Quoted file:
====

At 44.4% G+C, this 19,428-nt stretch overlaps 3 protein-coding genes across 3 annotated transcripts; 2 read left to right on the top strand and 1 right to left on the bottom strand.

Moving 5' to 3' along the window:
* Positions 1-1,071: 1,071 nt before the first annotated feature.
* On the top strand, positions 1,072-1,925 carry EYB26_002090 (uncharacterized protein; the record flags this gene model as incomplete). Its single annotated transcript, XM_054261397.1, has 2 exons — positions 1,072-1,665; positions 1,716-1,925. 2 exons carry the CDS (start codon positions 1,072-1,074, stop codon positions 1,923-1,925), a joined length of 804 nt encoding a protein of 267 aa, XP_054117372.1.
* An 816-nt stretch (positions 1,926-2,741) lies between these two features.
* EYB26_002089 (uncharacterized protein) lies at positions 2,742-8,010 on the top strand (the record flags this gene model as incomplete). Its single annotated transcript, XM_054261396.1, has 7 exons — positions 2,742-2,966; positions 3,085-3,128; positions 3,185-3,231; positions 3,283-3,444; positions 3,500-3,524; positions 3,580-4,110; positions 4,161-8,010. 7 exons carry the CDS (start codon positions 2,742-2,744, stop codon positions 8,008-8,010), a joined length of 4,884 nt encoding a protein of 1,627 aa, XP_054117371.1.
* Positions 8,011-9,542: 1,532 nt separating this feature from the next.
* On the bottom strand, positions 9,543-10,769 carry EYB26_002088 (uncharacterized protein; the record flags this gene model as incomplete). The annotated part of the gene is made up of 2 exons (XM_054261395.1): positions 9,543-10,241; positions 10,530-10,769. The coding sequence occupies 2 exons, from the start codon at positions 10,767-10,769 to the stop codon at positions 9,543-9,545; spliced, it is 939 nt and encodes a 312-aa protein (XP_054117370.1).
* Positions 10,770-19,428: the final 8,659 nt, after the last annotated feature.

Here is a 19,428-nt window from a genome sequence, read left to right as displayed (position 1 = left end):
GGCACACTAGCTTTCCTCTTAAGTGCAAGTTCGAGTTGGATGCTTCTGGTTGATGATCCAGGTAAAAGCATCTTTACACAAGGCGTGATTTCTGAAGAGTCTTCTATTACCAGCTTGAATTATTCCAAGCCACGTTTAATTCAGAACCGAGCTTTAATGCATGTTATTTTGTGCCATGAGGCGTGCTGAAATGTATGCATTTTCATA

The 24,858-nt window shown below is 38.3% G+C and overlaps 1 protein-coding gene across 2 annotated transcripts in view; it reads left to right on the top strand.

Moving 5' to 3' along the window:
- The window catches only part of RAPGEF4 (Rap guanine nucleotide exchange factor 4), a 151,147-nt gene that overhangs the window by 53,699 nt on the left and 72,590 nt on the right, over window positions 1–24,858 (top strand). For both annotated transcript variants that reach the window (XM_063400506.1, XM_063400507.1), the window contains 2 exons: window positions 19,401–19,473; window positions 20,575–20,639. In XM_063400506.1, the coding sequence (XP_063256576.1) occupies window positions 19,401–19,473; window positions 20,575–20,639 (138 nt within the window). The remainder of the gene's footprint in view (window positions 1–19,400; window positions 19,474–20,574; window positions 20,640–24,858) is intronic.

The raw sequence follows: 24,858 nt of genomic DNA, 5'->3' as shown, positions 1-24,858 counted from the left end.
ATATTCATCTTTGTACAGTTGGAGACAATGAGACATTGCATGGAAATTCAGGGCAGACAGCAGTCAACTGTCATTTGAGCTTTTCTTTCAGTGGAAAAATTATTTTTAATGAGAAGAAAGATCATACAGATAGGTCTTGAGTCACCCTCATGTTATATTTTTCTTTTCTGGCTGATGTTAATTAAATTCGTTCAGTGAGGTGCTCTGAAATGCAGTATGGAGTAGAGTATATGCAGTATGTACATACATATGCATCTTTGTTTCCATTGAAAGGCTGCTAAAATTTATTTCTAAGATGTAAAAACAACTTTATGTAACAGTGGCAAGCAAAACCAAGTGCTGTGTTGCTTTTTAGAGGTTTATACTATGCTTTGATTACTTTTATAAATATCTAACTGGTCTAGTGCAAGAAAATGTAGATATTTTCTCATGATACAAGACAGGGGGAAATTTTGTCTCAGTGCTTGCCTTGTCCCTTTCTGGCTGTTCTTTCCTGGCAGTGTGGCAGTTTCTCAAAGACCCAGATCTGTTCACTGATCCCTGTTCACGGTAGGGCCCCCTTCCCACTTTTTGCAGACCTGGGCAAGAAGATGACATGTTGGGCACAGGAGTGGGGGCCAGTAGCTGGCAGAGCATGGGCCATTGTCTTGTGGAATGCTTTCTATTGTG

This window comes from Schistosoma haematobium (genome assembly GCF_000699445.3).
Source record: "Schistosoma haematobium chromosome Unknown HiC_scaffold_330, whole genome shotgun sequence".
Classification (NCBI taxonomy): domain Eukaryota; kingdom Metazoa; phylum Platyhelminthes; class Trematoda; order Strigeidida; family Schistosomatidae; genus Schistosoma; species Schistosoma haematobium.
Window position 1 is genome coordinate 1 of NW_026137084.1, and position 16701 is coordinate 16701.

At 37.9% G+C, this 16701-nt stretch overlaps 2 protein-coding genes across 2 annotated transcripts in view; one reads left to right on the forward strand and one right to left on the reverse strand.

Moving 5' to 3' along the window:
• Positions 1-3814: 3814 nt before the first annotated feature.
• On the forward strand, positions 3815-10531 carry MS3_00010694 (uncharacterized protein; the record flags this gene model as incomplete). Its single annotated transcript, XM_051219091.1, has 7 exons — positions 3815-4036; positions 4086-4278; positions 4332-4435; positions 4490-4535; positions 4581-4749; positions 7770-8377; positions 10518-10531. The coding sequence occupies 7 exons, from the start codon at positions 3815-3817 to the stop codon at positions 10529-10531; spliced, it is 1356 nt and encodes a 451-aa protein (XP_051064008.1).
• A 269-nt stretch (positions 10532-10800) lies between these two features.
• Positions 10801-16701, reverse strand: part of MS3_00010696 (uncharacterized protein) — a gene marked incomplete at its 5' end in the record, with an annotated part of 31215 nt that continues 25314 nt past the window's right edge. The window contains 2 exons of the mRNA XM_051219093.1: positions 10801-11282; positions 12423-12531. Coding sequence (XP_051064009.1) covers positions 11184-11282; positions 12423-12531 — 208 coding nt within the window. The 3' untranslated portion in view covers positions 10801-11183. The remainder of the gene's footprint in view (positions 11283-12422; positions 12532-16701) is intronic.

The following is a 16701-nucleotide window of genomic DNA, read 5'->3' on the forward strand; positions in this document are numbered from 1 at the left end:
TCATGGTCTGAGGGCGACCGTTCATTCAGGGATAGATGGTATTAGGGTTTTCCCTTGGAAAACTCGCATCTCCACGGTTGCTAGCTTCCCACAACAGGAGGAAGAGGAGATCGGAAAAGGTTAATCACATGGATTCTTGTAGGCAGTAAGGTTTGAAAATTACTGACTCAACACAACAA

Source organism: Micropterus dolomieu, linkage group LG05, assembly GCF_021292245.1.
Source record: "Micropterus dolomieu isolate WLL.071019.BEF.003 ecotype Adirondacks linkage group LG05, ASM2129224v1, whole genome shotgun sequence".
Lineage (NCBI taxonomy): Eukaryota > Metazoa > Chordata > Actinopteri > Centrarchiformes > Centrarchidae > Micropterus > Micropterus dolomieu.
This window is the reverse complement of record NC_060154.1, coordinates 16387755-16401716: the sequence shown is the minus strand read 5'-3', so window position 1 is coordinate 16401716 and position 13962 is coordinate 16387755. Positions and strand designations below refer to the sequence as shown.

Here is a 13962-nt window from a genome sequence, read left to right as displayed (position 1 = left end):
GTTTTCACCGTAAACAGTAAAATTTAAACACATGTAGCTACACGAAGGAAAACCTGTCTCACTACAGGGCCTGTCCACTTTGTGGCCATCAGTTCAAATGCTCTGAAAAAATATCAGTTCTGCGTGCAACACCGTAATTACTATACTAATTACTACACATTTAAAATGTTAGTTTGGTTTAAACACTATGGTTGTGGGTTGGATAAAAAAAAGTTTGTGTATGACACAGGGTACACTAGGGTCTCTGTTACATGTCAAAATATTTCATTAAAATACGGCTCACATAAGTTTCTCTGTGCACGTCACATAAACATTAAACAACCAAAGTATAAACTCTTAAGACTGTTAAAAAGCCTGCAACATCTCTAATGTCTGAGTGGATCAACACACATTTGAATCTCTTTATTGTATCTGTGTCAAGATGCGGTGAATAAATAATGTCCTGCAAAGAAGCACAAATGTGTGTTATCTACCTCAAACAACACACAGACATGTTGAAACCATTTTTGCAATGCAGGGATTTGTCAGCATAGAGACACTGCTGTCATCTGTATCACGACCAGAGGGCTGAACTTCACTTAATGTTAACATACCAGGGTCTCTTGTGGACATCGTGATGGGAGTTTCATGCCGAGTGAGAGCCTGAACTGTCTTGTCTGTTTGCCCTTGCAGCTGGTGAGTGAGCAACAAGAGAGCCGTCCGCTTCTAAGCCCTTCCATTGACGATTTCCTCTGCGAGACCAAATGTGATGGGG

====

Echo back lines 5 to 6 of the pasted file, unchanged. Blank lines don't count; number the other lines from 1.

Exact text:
* An 816-nt stretch (positions 1,926-2,741) lies between these two features.
* EYB26_002089 (uncharacterized protein) lies at positions 2,742-8,010 on the top strand (the record flags this gene model as incomplete). Its single annotated transcript, XM_054261396.1, has 7 exons — positions 2,742-2,966; positions 3,085-3,128; positions 3,185-3,231; positions 3,283-3,444; positions 3,500-3,524; positions 3,580-4,110; positions 4,161-8,010. 7 exons carry the CDS (start codon positions 2,742-2,744, stop codon positions 8,008-8,010), a joined length of 4,884 nt encoding a protein of 1,627 aa, XP_054117371.1.